Seshasai SR, Kaptoge S, Thompson A, et al. Diabetes mellitus, fasting glucose, and risk of cause-specific death. N Engl J Med 2011; 364:829–41. 2. Harris MI, Klein R, Welborn TA, et al. Onset of NIDDM occurs at least 4–7 yr before clinical diagnosis. Diabetes Care 1992; 15:815–19. 3. Spijkerman AM, Dekker JM, Nijpels G, et al. Microvascular complications at time of diagnosis of type 2 diabetes is similar among diabetic patients detected by targeted screening and patients newly diagnosed in general practice: the Hoorn Screening Study. Diabetes Care 2003; 26:2604–8. 4. Harris MI, Eastman RC. Early detection of undiagnosed diabetes mellitus: a US perspective. Diabetes Metab Res Rev 2000; 16:230–6. 5. Holman RR, Paul SK, Bethel MA, et al. 10-Year followup of intensive glucose control in type 2 diabetes. N Engl J Med 2008; 359:1577–89. 6. Park K (2011) Epidemiology of chronic non- communicable diseases, Diabetes Mellitus. In: Textbook of preventive and social medicine. M/s BanarsidasBhanot Jabalpur, 21st edition.pp:362-366. 7. NCD Risk Factor Collaboration (NCD-RisC)*. Worldwide trends in diabetes since 1980: a pooled analysis of 751 population-based studies with 4·4 million participants. Lancet 2016; 387: 1513–30. 8. Mohan V, Deepa M, Farooq S, Datta M, Deepa R. Prevalence, awareness and control of hypertension in Chennai–The Chennai Urban Rural Epidemiology Study (CURES-52). J Assoc Physicians India. May 2007; 55:326-332. 9. Charan J, Biswas T. How to Calculate Sample Size for Different Study Designs in Medical Research? Indian Journal of Psychological Medicine 2013; 35(2):121-126. 10. Nayak HK, Vyas S, Solanki A, Tiwari H. Prevalence of types -2 diabetes in an urban population of Ahmedabad, Gujarat. Indian journal of medical specialities Jul 2011; 2(2):101-105. 11. American Diabetes Association. Diagnosis and classification of diabetes mellitus. Diabetes Care 2014; 37(Suppl. 1):S81– S90. 12. Practice Guidelines: New AHA Recommendations for Blood Pressure Measurement – American Family Physician 1001/p1391. Last assessed on July 20, 2017. 13. New JNC 7 hypertension guidelines released – Medscape - May 14, 2003. Last assessed on July 20, 2017. 14. S. R. Joshi, B. Saboo, M. Vadivale et al., revalence of diagnosed and undiagnosed Diabetes and hypertension in India-results from the screening India’s twin epidemic (SITE) The study,” Diabetes Technology and Therapeutics, vol. 14, no. 1, pp. 8–15, 2012.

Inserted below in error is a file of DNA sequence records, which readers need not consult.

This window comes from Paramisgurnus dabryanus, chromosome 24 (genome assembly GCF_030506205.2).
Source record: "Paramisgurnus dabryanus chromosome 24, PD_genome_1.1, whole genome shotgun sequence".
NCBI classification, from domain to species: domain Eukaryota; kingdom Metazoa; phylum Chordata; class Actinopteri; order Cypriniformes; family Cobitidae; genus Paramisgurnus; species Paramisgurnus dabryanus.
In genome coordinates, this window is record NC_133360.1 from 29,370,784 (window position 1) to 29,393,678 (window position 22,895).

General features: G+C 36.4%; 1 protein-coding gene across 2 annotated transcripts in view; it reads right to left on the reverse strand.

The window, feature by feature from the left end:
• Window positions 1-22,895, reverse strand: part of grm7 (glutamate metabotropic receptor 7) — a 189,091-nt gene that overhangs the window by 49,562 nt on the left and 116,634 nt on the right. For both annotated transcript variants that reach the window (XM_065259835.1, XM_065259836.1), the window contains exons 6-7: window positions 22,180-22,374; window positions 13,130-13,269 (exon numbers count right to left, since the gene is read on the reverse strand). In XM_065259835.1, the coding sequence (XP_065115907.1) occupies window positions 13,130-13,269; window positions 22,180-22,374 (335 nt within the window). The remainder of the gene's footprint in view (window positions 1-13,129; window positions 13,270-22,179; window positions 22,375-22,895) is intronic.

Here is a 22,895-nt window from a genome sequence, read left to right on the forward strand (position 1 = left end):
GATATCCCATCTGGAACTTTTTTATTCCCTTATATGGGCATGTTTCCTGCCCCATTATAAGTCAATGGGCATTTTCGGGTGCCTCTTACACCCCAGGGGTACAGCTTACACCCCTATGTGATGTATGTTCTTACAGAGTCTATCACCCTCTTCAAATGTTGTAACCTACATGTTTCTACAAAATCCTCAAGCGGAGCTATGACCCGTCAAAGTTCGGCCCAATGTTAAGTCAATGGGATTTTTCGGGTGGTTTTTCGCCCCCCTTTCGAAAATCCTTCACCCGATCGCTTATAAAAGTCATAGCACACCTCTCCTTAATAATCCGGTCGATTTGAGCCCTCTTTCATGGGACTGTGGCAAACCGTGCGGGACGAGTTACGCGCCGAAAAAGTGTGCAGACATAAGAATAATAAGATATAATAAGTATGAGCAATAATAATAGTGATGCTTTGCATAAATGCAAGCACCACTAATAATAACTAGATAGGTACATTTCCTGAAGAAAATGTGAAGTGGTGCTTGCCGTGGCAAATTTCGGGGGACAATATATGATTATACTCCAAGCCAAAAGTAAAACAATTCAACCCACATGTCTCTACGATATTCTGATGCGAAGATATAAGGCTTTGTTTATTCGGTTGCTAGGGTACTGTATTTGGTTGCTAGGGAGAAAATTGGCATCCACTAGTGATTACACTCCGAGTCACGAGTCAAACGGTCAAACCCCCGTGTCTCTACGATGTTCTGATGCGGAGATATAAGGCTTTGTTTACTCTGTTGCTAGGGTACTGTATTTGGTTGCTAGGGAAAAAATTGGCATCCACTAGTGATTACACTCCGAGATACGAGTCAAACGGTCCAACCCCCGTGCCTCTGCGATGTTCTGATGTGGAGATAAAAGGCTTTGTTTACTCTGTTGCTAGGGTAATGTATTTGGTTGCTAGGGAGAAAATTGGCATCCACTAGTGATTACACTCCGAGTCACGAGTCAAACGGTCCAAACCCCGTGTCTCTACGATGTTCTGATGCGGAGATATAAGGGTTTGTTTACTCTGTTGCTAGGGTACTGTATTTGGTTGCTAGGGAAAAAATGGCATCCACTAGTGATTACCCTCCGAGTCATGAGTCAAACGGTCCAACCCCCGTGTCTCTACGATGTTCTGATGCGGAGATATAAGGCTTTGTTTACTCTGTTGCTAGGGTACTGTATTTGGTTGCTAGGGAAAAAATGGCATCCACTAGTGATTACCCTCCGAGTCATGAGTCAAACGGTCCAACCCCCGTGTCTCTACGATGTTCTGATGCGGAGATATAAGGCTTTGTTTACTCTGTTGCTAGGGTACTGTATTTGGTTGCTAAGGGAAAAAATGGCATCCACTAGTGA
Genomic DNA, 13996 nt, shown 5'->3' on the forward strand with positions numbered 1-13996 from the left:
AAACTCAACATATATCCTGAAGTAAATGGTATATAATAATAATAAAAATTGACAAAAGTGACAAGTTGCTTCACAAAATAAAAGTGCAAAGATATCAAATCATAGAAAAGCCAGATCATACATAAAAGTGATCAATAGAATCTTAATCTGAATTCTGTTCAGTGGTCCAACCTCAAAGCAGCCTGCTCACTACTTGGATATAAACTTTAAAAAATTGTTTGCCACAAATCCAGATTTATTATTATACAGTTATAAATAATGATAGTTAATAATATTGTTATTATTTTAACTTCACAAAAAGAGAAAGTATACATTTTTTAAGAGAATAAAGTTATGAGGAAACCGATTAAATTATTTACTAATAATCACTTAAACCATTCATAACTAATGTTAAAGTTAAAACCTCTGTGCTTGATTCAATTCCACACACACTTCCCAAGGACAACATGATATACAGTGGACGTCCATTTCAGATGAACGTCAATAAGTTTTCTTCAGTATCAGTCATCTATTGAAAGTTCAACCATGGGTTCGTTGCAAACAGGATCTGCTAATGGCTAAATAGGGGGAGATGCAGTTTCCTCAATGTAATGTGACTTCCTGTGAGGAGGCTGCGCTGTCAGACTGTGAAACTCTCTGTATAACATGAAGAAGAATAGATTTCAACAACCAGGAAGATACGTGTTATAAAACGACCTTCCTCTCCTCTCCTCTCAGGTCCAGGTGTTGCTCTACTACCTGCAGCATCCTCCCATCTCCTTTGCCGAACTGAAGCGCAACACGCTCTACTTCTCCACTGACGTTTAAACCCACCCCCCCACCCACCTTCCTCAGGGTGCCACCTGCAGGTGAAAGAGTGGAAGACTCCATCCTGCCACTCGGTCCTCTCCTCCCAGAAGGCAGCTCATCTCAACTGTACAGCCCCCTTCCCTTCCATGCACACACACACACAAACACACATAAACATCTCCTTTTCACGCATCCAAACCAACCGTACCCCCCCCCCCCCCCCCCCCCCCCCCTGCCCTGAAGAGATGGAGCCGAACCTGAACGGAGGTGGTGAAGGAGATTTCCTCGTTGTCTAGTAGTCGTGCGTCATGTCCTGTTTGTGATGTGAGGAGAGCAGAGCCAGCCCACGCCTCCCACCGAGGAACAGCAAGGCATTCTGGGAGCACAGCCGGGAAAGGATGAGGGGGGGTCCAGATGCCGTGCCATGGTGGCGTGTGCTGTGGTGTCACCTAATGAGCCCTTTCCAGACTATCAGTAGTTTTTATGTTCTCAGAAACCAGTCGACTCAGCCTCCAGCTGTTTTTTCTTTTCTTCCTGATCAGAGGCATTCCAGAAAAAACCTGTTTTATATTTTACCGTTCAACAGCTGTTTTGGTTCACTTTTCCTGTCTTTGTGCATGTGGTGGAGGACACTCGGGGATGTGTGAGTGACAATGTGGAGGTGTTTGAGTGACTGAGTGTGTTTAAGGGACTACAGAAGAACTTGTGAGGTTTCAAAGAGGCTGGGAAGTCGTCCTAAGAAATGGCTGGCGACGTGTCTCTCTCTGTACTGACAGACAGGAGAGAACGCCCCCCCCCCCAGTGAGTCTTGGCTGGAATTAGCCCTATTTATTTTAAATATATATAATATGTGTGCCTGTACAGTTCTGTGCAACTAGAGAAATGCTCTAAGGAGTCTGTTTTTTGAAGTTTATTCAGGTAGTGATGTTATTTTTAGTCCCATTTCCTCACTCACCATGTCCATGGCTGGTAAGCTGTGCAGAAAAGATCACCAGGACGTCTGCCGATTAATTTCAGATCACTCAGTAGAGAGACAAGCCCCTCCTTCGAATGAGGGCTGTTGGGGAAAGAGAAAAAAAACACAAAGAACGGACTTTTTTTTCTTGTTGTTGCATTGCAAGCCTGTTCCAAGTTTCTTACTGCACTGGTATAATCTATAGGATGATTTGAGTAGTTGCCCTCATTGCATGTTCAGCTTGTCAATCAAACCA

Int. J. Preven. Curat. Comm. Med. 2017; 3(3)

ISSN: 2455-3190

Jakasania A et al.

Gupta R, Gupta VP, Sarna M, Bhatnagar S, Thanvi J, Sharma V, Singh AK, Gupta JB, Kaul V: Prevalence of coronary heart disease and risk factors in an urban Indian population: Jaipur Heart Watch-2. Indian Heart J 2002; 54:59–66. 16. Gupta R, Prakash H, Majumdar S, Sharma S, Gupta VP: Prevalence of coronary heart disease and coronary risk factors in an urban population of Rajasthan. Indian Heart J 1995; 47:331– 338. 17. Gupta R, Sarna M, Thanvi J, Rastogi P, Kaul V, Gupta VP: High prevalence of multiple coronary risk factors in Punjabi Bhatia community: Jaipur Heart Watch-3. Indian Heart J 2004; 56:646–652. 18. Moore WV, Fredrickson D, Brenner A, Childs B, Tatpati O, Hoffman JM, Guthrie R: Prevalence of hypertension in patients with type II diabetes in referral versus primary care clinics. J Diabetes Complications 1998;

:302–306. 19. Kabakov E, Norymberg C, Osher E, Koffler M, Tordjman K, Greenman Y, Stern N: Prevalence of hypertension in type 2 diabetes mellitus: impact of the tightening definition of High blood pressure and association with confounding risk factors. J Cardiometab Syndr 2006; 1:95–101. 20. Dhobi GN, Majid A, Masoodi SR, Bashir MI, Wani AI, Zargar AH: Prevalence of hypertension in patients with new onset type 2 diabetes mellitus. J Indian Med Assoc 2008; 106:92, 94–98. 21. Ministry of Health and Family Welfare and International Institute for Population Sciences National Family Health Survey –4.2015 -16.


  • There are currently no refbacks.

Copyright (c) 2017 International Journal of Preventive, Curative & Community Medicine

Creative Commons License
This work is licensed under a Creative Commons Attribution-NonCommercial 4.0 International License.